WikiLeaks Cables Suggest U.S.-China Space Weapons Race
The Navy ship, USS Lake Erie, launched a Standard Missile-3 at a defunct spy satellite over the Pacific Ocean.
CREDIT: Defense Dept. photo by U.S. Navy
The United States and China engaged in a show of military strength in space by testing anti-satellite weapons on their own satellites on separate occasions, according to diplomatic cables leaked by WikiLeaks and published by the U.K.'s Daily Telegraph newspaper today (Feb. 3).
The memos include more than 500 leaked cables and detail the private fears of two superpowers as they clamber to dominate the new military frontier in space, the Daily Telegraph reported.
The documents disclose that following China's intentional destruction of its own weather satellite in January 2007, the U.S. responded in February 2008 by blowing up one of its own defunct satellites in a "test" strike.
At the time, the U.S. insisted that the maneuver was not a military test. Pentagon officials told reporters in the days before and after the test that it was necessary to destroy the American spy satellite — called USA-193 — just before it re-entered Earth's atmosphere to prevent it from returning to Earth with a toxic fuel tank that would pose health concerns.
But, the leaked documents seem to suggest something else.
"Teng Jianqun, Deputy Secretary General of the China Arms Control and Disarmament Department described the shoot-down as unnecessary and simply an opportunity to test the U.S. missile defense system," the memo stated.
In the dispatched cable, Teng described the strike as "an ideal opportunity to voice their (the U.S.) objection" and proved "the U.S. missile defense system is also an offensive system."
In another secret cable sent after the U.S. Navy missile destroyed the malfunctioning satellite, the American embassy in China received "direct confirmation of the results of the anti-satellite test" from the U.S. military command in the Pacific, according to the Telegraph.
The Chinese anti-satellite test of 2007 destroyed one of the country's old weather satellites in orbit 530 miles (853 kilometers) above Earth, sparking widespread criticism and serving as a wake-up call for the White House.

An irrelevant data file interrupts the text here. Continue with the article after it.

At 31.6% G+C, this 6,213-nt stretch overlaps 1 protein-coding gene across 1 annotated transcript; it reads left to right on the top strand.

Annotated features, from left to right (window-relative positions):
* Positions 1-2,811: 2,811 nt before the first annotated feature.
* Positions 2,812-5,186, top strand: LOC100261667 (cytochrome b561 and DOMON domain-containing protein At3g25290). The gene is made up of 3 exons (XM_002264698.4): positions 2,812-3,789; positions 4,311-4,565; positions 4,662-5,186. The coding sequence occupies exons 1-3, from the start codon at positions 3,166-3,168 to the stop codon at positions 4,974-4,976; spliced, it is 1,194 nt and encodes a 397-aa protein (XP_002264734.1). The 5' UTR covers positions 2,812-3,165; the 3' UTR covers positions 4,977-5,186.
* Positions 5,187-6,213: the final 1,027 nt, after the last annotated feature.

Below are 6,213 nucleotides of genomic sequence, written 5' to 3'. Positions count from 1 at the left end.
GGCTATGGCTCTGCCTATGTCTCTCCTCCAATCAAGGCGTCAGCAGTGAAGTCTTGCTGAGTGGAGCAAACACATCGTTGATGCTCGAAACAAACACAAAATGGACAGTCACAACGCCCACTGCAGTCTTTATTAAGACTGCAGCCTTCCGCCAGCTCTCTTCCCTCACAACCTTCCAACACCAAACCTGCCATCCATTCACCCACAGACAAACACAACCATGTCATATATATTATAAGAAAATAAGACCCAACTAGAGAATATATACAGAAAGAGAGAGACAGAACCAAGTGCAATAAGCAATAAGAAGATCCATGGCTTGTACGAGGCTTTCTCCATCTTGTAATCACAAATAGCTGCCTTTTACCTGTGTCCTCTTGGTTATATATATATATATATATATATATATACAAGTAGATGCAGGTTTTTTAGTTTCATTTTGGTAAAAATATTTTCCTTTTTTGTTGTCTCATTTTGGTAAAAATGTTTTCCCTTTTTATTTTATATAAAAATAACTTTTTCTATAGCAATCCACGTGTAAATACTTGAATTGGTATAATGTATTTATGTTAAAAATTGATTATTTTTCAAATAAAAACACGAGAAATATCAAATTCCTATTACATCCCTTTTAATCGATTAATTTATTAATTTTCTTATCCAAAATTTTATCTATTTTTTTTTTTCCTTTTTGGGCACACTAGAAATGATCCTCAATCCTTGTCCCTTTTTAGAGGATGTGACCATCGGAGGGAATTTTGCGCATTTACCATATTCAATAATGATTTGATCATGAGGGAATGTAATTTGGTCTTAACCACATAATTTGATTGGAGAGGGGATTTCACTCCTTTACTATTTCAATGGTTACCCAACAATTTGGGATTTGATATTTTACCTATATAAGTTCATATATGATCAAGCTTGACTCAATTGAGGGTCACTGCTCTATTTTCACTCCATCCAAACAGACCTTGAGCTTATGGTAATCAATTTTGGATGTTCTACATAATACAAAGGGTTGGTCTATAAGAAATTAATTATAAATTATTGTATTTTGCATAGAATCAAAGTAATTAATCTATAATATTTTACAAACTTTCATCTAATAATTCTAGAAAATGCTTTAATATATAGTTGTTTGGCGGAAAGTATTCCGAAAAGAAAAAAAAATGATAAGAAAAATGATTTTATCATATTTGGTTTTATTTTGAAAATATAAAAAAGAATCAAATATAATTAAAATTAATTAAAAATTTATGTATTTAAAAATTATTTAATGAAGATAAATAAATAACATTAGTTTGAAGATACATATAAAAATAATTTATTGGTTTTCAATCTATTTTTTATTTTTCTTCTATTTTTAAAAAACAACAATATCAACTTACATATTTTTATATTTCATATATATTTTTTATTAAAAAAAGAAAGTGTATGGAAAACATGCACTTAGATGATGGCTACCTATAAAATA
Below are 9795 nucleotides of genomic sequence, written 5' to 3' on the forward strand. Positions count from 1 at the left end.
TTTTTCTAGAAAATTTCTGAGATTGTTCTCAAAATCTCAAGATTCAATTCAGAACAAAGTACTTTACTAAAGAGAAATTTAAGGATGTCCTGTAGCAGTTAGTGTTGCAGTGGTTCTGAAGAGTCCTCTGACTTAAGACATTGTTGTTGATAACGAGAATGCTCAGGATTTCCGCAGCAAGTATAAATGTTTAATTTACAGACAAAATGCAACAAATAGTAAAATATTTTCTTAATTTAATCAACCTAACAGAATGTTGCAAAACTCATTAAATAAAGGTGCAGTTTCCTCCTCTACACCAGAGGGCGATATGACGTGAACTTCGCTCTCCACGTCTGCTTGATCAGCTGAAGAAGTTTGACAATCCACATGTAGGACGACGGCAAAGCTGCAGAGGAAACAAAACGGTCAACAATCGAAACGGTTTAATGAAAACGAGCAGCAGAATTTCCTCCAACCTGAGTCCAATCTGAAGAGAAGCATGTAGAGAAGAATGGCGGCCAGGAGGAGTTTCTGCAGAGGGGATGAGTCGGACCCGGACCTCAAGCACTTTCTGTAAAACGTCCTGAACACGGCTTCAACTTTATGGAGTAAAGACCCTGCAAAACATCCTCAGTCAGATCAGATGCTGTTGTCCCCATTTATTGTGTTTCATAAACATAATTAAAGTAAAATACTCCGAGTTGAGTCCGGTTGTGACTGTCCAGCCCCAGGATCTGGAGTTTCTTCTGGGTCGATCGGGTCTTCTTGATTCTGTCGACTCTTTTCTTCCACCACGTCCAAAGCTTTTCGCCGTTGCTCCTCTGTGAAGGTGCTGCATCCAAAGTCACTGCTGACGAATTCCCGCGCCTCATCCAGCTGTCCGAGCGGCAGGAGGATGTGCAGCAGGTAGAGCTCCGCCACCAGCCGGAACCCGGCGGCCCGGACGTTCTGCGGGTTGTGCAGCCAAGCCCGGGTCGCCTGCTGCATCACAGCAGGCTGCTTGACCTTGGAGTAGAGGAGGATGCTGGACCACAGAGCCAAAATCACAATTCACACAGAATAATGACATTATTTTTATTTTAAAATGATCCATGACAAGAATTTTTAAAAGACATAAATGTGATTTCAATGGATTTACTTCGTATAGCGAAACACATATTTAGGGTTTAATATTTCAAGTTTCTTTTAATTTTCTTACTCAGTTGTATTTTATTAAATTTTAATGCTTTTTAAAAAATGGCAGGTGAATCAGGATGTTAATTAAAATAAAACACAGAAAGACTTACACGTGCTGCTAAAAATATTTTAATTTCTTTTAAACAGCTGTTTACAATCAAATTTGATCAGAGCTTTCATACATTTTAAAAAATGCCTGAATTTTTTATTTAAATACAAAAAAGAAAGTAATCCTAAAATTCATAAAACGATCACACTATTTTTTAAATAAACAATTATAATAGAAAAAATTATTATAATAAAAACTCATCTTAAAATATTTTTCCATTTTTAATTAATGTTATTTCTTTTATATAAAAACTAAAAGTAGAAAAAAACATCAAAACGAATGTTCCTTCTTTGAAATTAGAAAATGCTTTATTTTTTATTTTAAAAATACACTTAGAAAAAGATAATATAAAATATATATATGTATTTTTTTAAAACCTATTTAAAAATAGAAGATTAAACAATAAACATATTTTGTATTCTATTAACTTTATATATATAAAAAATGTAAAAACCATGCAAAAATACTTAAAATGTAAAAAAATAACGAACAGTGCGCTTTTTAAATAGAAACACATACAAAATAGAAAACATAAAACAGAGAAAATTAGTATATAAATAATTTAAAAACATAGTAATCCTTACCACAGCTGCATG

Another leaked cable from January 2008 showed that officials working for then-Secretary of State Condoleezza Rice issued a warning to Beijing.
"A Chinese attack on a satellite using a weapon launched by a ballistic missile threatens to destroy space systems that the United States and other nations use for commerce and national security," the memo stated. "Destroying satellites endangers people. Any purposeful interference with U.S. space systems will be interpreted by the U.S. as an infringement of its rights and considered an escalation in a crisis or conflict."
A month after this diplomatic protest, in February 2008, then-U.S. Defense Secretary Robert Gates authorized the U.S. Navy to fire a sophisticated rocket at the USA 193 spy satellite – the U.S.'s first anti-satellite test since 1985.
The strike provoked tense talks between the two nations, and the leaked cables reveal that China claimed to be "neither allies nor adversaries" with the U.S. at a defense summit in 2008, the Daily Telegraph reported.
The Chinese assistant foreign minister also expressed concern that the U.S. missile defense program "includes lasers that attack a missile in launch phase over the sovereign territory of the launching country."
The latest secret memo obtained by WikiLeaks was sent from the office of U.S. Secretary of State Hillary Clinton in January 2010.
It claimed that U.S. intelligence detected a successful anti-satellite missile test launched by the Chinese army about 150 miles above Earth.
The cable expressed the Obama administration's shared concern with the former Bush administration over Chinese space weapons plans.
In July 2010, the U.S. government told the United Nations that the country's new space policy will now at least consider measures to control arms in space, similar to other arms control agreements. The Obama administration is also set to release its Space Security Policy Plan this month.
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